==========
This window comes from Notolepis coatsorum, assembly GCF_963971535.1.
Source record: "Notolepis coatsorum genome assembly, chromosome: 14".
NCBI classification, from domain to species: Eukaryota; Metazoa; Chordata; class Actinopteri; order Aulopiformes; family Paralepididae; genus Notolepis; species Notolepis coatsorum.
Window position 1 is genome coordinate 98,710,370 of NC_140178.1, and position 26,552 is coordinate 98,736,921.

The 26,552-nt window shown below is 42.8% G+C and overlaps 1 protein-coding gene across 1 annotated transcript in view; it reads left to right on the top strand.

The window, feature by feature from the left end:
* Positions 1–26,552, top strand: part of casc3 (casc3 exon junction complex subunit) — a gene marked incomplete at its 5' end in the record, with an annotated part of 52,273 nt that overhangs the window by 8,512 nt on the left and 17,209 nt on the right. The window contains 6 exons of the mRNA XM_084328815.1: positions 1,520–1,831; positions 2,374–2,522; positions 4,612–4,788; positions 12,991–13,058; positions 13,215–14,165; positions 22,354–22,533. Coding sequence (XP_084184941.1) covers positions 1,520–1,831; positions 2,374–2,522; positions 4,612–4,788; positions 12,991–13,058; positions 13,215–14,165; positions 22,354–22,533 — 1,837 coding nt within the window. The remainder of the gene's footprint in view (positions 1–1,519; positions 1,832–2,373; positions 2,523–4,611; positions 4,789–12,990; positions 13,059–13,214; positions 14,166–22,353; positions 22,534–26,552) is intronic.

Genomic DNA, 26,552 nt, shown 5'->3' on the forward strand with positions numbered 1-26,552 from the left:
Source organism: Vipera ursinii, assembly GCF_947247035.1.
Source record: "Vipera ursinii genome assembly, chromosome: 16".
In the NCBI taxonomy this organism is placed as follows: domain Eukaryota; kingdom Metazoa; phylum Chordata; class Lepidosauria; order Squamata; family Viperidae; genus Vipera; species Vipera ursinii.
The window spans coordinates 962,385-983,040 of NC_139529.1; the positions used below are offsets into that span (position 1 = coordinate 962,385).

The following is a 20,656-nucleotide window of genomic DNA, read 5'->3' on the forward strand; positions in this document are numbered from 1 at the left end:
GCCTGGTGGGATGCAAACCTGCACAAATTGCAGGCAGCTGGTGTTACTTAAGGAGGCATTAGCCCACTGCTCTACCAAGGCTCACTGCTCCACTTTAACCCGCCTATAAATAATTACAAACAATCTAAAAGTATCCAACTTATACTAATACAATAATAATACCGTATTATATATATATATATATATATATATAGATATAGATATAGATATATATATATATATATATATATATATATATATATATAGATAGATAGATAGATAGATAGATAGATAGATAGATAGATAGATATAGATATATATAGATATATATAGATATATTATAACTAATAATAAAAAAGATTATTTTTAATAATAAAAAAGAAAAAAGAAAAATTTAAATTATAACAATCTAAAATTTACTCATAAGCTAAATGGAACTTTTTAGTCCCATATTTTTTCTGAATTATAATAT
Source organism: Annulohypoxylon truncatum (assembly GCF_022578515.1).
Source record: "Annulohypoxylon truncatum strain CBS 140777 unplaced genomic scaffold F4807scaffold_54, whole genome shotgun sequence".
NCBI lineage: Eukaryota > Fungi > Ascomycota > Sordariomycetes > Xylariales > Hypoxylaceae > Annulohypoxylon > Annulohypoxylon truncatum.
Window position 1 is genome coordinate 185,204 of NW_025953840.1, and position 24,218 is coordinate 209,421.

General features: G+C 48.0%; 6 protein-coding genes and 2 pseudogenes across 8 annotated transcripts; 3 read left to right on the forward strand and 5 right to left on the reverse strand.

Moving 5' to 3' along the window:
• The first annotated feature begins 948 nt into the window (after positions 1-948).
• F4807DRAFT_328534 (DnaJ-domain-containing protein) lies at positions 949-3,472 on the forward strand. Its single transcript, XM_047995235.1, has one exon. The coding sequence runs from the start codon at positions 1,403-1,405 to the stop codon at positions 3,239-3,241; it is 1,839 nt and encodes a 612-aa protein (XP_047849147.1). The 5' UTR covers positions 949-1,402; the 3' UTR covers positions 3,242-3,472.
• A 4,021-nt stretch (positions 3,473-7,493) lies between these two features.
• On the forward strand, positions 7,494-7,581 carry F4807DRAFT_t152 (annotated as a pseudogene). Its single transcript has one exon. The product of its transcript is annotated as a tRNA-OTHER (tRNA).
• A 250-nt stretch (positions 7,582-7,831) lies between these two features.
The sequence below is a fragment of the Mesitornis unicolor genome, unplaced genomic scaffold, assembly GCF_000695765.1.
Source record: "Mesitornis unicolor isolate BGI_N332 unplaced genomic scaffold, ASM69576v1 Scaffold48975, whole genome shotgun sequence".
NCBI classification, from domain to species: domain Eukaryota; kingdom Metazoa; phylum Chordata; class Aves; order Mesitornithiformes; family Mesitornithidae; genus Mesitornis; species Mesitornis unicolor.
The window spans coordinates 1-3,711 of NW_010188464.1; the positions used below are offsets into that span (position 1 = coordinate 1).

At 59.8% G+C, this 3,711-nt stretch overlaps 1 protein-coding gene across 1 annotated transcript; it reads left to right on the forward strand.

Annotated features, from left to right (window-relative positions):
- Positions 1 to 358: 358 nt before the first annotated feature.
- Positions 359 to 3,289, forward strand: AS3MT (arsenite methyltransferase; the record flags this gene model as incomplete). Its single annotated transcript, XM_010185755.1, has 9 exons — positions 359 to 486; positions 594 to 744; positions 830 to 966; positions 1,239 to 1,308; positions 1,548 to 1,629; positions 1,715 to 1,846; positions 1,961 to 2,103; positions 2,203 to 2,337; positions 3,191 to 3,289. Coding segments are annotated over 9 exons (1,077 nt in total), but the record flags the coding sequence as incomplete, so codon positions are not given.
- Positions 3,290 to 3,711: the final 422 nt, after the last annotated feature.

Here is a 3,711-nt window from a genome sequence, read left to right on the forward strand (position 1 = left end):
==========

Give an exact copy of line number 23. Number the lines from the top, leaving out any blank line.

• A 4,021-nt stretch (positions 3,473-7,493) lies between these two features.